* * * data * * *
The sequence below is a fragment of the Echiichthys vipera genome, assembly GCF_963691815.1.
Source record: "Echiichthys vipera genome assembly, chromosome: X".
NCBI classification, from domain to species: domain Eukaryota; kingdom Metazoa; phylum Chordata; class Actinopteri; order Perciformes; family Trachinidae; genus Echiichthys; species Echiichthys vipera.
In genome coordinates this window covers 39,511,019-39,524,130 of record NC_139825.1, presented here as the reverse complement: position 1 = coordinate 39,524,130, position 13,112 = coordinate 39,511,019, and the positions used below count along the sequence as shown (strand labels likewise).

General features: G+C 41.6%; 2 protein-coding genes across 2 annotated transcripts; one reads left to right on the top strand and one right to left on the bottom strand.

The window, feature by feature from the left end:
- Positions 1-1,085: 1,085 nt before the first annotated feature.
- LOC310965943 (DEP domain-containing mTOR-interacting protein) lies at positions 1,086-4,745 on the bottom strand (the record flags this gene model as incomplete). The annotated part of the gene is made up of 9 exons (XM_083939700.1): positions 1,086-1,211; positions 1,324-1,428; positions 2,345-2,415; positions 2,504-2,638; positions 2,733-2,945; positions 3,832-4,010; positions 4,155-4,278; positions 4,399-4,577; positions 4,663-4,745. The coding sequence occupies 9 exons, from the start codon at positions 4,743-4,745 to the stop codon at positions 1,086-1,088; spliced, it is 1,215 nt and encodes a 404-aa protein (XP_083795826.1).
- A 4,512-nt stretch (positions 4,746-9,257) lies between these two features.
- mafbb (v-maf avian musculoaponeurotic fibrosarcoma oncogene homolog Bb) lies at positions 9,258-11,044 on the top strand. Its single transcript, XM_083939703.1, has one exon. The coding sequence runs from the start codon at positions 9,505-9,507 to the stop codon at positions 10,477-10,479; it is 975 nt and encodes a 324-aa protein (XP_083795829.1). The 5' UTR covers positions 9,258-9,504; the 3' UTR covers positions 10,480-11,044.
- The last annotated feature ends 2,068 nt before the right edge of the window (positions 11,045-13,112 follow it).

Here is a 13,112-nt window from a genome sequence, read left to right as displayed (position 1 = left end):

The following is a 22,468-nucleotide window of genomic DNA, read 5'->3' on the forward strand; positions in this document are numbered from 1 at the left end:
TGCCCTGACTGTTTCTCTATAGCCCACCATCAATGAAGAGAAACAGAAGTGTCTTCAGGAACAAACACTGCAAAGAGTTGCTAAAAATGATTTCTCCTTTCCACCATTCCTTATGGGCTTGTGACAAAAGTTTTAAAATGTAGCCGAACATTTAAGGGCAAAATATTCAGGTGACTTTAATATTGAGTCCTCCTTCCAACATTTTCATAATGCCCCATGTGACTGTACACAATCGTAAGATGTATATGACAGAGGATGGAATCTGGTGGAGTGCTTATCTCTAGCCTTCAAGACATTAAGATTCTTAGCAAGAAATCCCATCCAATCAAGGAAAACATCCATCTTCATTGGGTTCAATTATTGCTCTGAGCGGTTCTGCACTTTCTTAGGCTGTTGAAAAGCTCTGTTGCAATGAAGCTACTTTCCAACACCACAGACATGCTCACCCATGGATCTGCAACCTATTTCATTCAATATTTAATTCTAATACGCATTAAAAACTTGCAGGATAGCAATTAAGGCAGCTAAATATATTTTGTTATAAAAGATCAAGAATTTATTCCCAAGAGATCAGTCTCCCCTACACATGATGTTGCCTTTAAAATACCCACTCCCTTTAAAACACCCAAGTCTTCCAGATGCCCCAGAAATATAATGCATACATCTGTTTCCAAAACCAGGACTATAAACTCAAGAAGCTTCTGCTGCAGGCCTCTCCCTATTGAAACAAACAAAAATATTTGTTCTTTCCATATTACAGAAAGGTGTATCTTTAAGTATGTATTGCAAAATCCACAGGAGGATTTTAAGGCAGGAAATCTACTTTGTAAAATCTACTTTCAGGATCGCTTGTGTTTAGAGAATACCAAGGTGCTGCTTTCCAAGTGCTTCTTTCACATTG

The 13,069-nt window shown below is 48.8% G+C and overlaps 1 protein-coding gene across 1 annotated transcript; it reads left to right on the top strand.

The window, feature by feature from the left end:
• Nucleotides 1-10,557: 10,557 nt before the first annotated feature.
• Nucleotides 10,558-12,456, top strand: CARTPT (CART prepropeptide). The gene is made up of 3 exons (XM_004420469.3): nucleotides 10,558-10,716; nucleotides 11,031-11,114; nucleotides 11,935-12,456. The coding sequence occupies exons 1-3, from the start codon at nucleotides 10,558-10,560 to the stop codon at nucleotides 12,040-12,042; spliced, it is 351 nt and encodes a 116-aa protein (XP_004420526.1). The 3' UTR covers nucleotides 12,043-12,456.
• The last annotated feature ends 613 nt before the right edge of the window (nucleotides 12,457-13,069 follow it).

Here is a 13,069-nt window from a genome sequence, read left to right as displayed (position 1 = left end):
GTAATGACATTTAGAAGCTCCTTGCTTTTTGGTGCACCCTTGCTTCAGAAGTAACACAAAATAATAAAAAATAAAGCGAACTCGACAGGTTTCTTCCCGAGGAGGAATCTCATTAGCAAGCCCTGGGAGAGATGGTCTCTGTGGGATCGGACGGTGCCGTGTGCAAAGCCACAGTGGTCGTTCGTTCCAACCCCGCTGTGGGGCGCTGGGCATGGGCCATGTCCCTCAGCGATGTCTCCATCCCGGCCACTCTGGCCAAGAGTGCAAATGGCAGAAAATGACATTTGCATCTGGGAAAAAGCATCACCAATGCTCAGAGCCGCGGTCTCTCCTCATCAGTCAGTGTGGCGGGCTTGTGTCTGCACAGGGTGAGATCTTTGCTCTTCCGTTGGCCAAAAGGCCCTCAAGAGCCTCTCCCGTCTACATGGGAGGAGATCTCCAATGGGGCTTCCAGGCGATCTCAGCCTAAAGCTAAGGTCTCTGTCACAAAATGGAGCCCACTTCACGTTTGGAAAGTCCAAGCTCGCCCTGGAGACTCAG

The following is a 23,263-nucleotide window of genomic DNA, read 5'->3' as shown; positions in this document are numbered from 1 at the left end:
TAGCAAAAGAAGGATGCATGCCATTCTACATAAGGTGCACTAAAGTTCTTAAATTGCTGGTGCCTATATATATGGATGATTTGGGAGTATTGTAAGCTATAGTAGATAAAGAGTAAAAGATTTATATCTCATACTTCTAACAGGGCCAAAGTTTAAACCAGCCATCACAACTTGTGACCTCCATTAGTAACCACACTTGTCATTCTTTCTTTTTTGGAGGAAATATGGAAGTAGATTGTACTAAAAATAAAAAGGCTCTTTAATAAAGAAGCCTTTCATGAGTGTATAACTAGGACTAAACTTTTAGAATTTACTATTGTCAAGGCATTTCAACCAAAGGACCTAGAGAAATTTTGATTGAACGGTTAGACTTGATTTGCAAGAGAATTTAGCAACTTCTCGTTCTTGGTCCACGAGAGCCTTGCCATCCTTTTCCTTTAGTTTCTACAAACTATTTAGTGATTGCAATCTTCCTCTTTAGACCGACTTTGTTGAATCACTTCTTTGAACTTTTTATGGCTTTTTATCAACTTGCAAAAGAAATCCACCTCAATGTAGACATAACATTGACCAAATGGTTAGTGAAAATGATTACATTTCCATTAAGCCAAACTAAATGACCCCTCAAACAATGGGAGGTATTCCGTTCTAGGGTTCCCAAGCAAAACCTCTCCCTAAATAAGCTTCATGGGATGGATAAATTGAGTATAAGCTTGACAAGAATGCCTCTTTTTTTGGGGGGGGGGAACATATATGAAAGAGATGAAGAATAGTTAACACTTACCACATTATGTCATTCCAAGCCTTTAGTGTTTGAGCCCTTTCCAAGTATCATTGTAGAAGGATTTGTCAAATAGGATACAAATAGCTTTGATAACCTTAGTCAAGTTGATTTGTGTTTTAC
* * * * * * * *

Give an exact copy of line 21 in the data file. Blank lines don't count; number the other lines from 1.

GTAATGACATTTAGAAGCTCCTTGCTTTTTGGTGCACCCTTGCTTCAGAAGTAACACAAAATAATAAAAAATAAAGCGAACTCGACAGGTTTCTTCCCGAGGAGGAATCTCATTAGCAAGCCCTGGGAGAGATGGTCTCTGTGGGATCGGACGGTGCCGTGTGCAAAGCCACAGTGGTCGTTCGTTCCAACCCCGCTGTGGGGCGCTGGGCATGGGCCATGTCCCTCAGCGATGTCTCCATCCCGGCCACTCTGGCCAAGAGTGCAAATGGCAGAAAATGACATTTGCATCTGGGAAAAAGCATCACCAATGCTCAGAGCCGCGGTCTCTCCTCATCAGTCAGTGTGGCGGGCTTGTGTCTGCACAGGGTGAGATCTTTGCTCTTCCGTTGGCCAAAAGGCCCTCAAGAGCCTCTCCCGTCTACATGGGAGGAGATCTCCAATGGGGCTTCCAGGCGATCTCAGCCTAAAGCTAAGGTCTCTGTCACAAAATGGAGCCCACTTCACGTTTGGAAAGTCCAAGCTCGCCCTGGAGACTCAG